There are many more illicit abuses being practiced throughout the diocese of the world. Only some of the most common ones are listed here. Note that there is no attempt to prioritize the abuses as to most to least common or any such ranking. The abuse and the related Church teaching on the proper practice are presented.
All the texts of the Mass - prayers, responses, Epistles, Gospel - must be according to the norms approved by the Church. Under no circumstances can anything be changed outside of the rules laid down by the Church. This is clearly stated, even in Vatican II! The modernist usage of inclusive language is getting more widespread.
Sacrosanctum Concilium #22: (1) Regulation of the sacred liturgy depends solely on the authority of the Church, that is, on the Apostolic See, and, as laws may determine, on the bishop. (2) In virtue of power conceded by law, the regulation of the liturgy within certain defined limits belongs also to various kinds of bishops' conferences, legitimately established, with competence in given territories. (3) Therefore no other person, not even a priest, may add, remove, or change anything in the liturgy on his own authority.
Canon 928 The eucharistic celebration is to be carried out either in the Latin language or in another language, provided the liturgical texts have been lawfully approved.
Inaestimabile Donum #5. "Only the Eucharistic Prayers included in the Roman Missal or those that the Apostolic See has by law admitted, in the manner and within the limits laid down by the Holy See, are to be used. To modify the Eucharistic Prayers approved by the Church or to adopt others privately composed is a most serious abuse."
Be aware that it is possible to invalidate the Mass if the key words of the Eucharistic prayer are not properly performed as previously described. ("This is My Body" and "This is ... My Blood")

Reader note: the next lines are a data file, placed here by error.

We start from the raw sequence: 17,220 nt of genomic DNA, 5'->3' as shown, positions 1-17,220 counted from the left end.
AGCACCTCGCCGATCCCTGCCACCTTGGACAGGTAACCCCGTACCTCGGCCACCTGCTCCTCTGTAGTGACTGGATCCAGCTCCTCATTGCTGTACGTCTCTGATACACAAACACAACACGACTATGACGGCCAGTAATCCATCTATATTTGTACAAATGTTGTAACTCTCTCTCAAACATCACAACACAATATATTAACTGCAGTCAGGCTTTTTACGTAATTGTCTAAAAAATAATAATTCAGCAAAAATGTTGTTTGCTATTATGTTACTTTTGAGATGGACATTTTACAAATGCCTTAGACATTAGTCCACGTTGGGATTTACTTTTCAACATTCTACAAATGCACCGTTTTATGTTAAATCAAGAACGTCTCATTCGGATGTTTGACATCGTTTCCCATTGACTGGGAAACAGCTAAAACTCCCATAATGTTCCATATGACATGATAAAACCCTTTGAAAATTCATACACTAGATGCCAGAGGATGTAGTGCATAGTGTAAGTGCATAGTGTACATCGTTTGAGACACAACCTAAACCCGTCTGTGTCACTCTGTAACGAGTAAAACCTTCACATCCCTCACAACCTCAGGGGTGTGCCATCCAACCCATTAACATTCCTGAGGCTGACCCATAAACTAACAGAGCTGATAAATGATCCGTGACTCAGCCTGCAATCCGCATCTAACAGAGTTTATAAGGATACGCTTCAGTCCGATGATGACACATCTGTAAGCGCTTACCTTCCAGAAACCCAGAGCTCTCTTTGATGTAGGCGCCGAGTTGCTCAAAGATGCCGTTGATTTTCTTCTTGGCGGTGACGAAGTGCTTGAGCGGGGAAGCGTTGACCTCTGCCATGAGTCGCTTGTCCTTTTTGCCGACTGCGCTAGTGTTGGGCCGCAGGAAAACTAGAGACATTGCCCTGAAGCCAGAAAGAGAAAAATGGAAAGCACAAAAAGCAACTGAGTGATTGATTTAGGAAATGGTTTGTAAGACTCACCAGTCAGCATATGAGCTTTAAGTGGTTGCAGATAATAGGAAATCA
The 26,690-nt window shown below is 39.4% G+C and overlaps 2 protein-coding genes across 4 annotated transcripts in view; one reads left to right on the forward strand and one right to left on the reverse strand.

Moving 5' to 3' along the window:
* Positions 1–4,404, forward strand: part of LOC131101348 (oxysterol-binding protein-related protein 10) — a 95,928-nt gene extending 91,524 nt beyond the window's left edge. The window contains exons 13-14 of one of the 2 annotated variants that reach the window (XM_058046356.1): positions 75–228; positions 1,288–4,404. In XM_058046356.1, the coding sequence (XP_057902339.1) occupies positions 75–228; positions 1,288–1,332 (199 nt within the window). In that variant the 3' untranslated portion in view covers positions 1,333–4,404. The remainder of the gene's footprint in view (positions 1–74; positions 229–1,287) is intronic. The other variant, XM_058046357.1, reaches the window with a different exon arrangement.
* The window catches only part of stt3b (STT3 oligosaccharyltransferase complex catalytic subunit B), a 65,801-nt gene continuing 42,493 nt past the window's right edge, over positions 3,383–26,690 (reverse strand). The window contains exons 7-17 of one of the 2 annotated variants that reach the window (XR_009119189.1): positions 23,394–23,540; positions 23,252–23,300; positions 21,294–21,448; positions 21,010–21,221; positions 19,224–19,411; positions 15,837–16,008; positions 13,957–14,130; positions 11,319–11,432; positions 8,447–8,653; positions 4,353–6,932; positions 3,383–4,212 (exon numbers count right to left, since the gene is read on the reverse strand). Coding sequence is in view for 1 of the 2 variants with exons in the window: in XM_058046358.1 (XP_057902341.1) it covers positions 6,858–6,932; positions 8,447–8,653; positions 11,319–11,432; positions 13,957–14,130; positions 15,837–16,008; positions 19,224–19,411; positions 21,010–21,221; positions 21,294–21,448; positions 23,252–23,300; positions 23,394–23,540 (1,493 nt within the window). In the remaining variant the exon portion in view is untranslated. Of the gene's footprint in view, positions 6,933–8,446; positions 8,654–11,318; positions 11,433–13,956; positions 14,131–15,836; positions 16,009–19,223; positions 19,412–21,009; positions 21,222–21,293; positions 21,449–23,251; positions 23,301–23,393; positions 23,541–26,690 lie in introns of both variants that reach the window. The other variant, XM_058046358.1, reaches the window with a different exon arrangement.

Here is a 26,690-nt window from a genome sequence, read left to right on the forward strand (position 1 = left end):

Holding hands during the Our Father has become commonplace, but it is an illicit addition to the Liturgy. Clarifications and Interpretations of the GIRM ["Notitiae" Vol. XI (1975) p. 226] explains:
". . .holding hands is a sign of intimacy and not reconciliation, and as such disrupts the flow of the Sacramental signs in the Mass which leads to the Sacramental sign of intimacy with Christ and our neighbor, Holy Communion."
112. QUERY 2: In some places there is a current practice whereby those taking part in the Mass replace the giving of the sign of peace at the deacon's invitation by holding hands during the singing of the Lord's Prayer. Is this acceptable?
REPLY: The prolonged holding of hands is of itself a sign of communion rather than of peace. Further, it is a liturgical gesture introduced spontaneously but on personal initiative; it is not in the rubrics. Nor is there any clear explanation of why the sign of peace at the invitation: "Let us offer each other the sign of peace" should be supplanted in order to bring a different gesture with less meaning into another part of the Mass: the sign of peace is filled with meaning, graciousness, and Christian inspiration. Any substitution for it must be repudiated.
Dance is not allowed whatsoever. The document Dance In The Liturgy contains a full explanation. To summarize:
"[In western culture] dancing is tied with love, with diversion, with profaneness, with unbridling of the senses: such dancing, in general, is not pure."
"For that reason it cannot be introduced into liturgical celebrations of any kind whatever: that would be to inject into the liturgy one of the most desacralized and desacralizing elements; and so it would be equivalent to creating an atmosphere of profaneness which would easily recall to those present and to the participants in the celebration worldly places and situations."
The Bishops have expressly prohibited any and all forms of dancing in the Liturgy.
NATIONAL CONFERENCE OF CATHOLIC BISHOPS (BISHOPS' COMMITTEE on the LITURGY) NEWSLETTER. APRIL/MAY 1982.
"FROM THESE DIRECTIVES, from the NATIONAL CONFERENCE of CATHOLIC BISHOPS, all dancing, (ballet, children's gesture as dancing, the clown liturgy) are not permitted to be 'introduced into liturgical celebrations of any kind whatever.'"